It does not have a history of falling off the earth... it does have a history of pullbacks and then recovery.

I hear you as far as sudden dives But in the case of CROX you would have had to be psychic to have sold it at its high

Crocs Chokes (CROX)


Quoting 
True, Crocs' third-quarter results were impressive, with net income more than doubling to $56.5 million, or $0.66 per share. Revenues were similarly strong, growing 130% to $256.3 million. However, if you compare this balance sheet to its year-ago counterpart, inventory has increased 297%, far outpacing Crocs' increase in sales; meanwhile, accounts receivable swelled 165%. Both could be red flags.

The reason Crocs' shares have taken a substantial tumble, though, is because its guidance fell short of Wall Street's expectations. As with many premium-priced stocks, missteps can shake confidence, causing such a stock to sell off because it was so pricey to begin with.

Back then things were out of control and shortly thereafter was the huge financial crash.


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This is one case where TA would not have helped at all. It is an anomaly... that catches any one it was that fast a reaction to missing expectations.

I do not use simple Stop-loss as you can see. I like Limit stop-loss... I find this a better way to sell stocks... I have been very emotional in the past regarding sale of stock. I find that using a limit Stop-loss reduces that emotion.

the limit stop-loss gives a dollar range where the sell order is valid. I find that if a stock is truly selling then it will drift through this range...

If the price plunges through that range then it is usually an over reaction to some news. A normal stop-loss order has created a market sell that will be filled as soon as possible and that is usually at the bottom of that fall. I don't like that since it usually pulls back somewhat and I will access the situation and I should get a better price

So my use of a Limit Stop loss order for selling a stock is to take the emotion out of selling. I have made the decision to sell but the actual point of selling has not been decided yet and I will move that selling range up if it rises....

It is just a way to take the emotion out of a sale and it works for me.


BTW: Though for the purposes of this journal this is a fake stock profile. HOWEVER... I have made this as real as possible by announcing my trades before they would be executed in reality, I use real data not simulated data and I post bi-weekly status updates and you see the good weeks and bad weeks. If I announce a price I wish to buy or sell and the price drifts through that range I will assume my order would have been filled. If it gaps above or below I will talk about that and what I would do.

I don't have a big American portfolio in real life (contrary to my Canadian portfolios) In my Canadian journal the performance most (if not all) stocks there are probably in my real portfolios...in different quantities of course... The American journal here is totally new as I try to understand the American markets....which, if you read this journal from the start, has startled me as to how different they are from Canadian markets and this is probably the reason for my past failures in buying/selling American equities.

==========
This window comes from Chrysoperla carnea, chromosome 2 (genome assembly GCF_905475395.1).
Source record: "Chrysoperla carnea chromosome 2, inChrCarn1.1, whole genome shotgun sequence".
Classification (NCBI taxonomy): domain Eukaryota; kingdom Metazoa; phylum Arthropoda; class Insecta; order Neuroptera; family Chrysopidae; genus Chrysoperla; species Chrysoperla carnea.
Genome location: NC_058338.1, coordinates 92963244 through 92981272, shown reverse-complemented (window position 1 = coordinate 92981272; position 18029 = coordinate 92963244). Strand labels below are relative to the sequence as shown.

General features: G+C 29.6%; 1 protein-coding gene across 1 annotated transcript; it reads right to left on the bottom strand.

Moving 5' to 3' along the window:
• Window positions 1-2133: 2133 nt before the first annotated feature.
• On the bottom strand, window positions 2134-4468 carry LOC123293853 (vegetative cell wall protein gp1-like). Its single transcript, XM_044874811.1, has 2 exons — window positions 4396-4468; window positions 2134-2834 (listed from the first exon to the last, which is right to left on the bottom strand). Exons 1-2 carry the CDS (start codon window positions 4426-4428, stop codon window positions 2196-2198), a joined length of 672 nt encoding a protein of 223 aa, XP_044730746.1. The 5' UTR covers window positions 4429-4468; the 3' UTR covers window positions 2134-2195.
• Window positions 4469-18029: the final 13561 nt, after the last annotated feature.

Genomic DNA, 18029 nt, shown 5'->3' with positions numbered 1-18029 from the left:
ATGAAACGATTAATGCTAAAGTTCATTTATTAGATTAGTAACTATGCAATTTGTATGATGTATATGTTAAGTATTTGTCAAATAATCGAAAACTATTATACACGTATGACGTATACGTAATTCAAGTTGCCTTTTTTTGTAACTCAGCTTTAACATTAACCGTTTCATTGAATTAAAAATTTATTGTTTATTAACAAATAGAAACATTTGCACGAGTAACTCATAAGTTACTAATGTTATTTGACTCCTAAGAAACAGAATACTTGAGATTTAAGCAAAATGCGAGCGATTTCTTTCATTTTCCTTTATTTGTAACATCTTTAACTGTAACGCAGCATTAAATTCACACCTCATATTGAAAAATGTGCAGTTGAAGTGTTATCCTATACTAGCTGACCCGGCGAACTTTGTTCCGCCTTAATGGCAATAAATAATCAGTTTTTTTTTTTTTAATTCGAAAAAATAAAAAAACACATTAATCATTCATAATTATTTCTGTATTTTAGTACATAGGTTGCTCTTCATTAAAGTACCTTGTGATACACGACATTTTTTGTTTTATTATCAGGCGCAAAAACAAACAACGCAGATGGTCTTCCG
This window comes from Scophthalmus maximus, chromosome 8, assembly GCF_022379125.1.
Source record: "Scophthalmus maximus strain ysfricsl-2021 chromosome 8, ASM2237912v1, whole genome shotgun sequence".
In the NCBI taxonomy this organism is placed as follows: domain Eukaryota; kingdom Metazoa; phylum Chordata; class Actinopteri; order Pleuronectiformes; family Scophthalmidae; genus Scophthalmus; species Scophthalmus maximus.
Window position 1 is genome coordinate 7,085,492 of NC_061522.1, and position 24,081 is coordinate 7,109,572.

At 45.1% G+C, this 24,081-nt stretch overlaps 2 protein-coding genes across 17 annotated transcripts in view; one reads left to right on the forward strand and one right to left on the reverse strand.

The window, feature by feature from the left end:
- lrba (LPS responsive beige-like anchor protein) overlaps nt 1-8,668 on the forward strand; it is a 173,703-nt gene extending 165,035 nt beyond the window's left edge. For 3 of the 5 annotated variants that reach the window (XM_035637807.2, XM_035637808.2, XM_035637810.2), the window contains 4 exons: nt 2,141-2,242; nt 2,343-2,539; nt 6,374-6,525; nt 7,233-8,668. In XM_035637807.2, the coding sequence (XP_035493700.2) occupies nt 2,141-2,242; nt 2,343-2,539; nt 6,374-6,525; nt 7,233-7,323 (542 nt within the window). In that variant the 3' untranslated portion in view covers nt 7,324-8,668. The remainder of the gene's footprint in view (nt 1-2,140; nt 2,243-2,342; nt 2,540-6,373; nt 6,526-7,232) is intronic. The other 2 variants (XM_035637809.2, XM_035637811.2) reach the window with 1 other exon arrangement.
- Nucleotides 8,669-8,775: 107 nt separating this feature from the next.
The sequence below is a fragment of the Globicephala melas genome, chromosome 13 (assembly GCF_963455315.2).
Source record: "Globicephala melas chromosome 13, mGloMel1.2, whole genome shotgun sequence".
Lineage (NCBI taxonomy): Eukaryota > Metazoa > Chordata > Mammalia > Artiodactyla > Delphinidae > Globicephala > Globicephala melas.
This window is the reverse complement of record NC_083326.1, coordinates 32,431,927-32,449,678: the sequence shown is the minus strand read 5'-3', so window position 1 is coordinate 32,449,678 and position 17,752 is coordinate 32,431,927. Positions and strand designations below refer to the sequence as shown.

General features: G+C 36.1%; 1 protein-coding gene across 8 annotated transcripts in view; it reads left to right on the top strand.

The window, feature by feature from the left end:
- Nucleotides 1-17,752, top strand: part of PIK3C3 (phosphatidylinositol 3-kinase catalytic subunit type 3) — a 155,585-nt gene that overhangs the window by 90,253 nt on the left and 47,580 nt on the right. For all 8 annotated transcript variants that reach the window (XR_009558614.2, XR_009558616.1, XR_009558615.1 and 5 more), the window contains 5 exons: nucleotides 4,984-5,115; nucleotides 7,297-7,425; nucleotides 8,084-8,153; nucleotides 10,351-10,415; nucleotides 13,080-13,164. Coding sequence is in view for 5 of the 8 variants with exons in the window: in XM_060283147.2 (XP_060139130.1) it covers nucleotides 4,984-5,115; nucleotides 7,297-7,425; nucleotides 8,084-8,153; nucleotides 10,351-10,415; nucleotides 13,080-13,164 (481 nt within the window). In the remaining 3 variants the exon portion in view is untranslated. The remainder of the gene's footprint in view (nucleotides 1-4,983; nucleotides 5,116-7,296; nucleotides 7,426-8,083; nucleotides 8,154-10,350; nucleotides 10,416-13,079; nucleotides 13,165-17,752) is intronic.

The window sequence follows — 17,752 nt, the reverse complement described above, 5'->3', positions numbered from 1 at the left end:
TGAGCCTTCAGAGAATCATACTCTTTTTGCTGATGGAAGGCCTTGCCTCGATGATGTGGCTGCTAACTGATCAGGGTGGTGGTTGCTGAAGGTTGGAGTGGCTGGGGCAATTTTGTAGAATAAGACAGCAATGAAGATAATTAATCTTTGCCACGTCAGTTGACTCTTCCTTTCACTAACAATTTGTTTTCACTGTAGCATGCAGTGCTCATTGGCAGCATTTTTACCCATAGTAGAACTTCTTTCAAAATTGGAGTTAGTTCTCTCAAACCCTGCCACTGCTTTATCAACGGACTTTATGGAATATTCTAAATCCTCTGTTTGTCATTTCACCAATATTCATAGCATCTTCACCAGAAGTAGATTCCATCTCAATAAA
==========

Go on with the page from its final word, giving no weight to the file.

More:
Your discussion is welcome


Last edited by Underexposed; February 9th, 2015 at 01:27 PM.
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  #49 (permalink)
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Underexposed View Post
I don't mind this kind of discussion.

Perfect, I like your journal and like the thought that goes into your posts.


Quoting 
It is just a way to take the emotion out of a sale and it works for me.

Perfect again, you have a method that works for you with regards to getting out. Regarding CROX, I was not in it thus can't comment on how I would have gotten out. Knowing my own trading, it probably would have been close to the bottom of the day's range...That being said, even getting out there would have saved my neck since it looks like CROX lost 99% of its value thereafter.

Please also note that I was not criticizing your use of the Stop-Limit order. I was merely pointing out that you referred to HTLD being in a "decision point" area. Again, in my own trading, and yours is very probably different, I like to have my scenarios planned in advance. Thus, once a stock reaches a certain level, I know I need to start getting out. My downside protection is already planned the moment I place my initial buy. By having this in place, I hope to mitigate some of the shock when an event like the CROX break occurs. Not perfect, but that is what I use. Thus, regarding losses, there is no decision to be made while I am in the trade. That decision is made right at the beginning of the trade.